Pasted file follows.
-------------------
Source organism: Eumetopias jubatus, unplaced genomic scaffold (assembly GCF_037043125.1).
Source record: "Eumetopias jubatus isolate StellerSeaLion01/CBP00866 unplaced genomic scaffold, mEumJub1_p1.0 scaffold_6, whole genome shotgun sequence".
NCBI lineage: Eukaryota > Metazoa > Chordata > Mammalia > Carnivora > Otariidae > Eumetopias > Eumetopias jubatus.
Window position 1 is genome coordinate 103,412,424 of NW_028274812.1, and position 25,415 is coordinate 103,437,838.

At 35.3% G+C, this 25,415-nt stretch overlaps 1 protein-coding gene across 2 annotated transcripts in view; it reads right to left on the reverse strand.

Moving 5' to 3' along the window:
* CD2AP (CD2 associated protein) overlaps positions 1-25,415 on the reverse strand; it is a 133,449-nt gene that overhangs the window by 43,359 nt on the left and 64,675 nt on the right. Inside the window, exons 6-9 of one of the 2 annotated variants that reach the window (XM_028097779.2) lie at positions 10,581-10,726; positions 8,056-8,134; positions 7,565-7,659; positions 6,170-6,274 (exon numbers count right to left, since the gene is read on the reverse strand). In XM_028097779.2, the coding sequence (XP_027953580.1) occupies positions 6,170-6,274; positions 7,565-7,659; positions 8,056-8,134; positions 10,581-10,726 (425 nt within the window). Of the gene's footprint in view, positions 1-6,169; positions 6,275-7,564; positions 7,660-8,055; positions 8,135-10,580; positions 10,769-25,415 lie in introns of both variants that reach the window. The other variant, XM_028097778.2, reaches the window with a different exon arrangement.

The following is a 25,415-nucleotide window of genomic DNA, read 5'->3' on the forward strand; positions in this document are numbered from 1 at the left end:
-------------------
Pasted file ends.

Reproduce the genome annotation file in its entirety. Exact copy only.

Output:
Source organism: Eumetopias jubatus, unplaced genomic scaffold (assembly GCF_037043125.1).
Source record: "Eumetopias jubatus isolate StellerSeaLion01/CBP00866 unplaced genomic scaffold, mEumJub1_p1.0 scaffold_6, whole genome shotgun sequence".
NCBI lineage: Eukaryota > Metazoa > Chordata > Mammalia > Carnivora > Otariidae > Eumetopias > Eumetopias jubatus.
Window position 1 is genome coordinate 103,412,424 of NW_028274812.1, and position 25,415 is coordinate 103,437,838.

At 35.3% G+C, this 25,415-nt stretch overlaps 1 protein-coding gene across 2 annotated transcripts in view; it reads right to left on the reverse strand.

Moving 5' to 3' along the window:
* CD2AP (CD2 associated protein) overlaps positions 1-25,415 on the reverse strand; it is a 133,449-nt gene that overhangs the window by 43,359 nt on the left and 64,675 nt on the right. Inside the window, exons 6-9 of one of the 2 annotated variants that reach the window (XM_028097779.2) lie at positions 10,581-10,726; positions 8,056-8,134; positions 7,565-7,659; positions 6,170-6,274 (exon numbers count right to left, since the gene is read on the reverse strand). In XM_028097779.2, the coding sequence (XP_027953580.1) occupies positions 6,170-6,274; positions 7,565-7,659; positions 8,056-8,134; positions 10,581-10,726 (425 nt within the window). Of the gene's footprint in view, positions 1-6,169; positions 6,275-7,564; positions 7,660-8,055; positions 8,135-10,580; positions 10,769-25,415 lie in introns of both variants that reach the window. The other variant, XM_028097778.2, reaches the window with a different exon arrangement.

The following is a 25,415-nucleotide window of genomic DNA, read 5'->3' on the forward strand; positions in this document are numbered from 1 at the left end: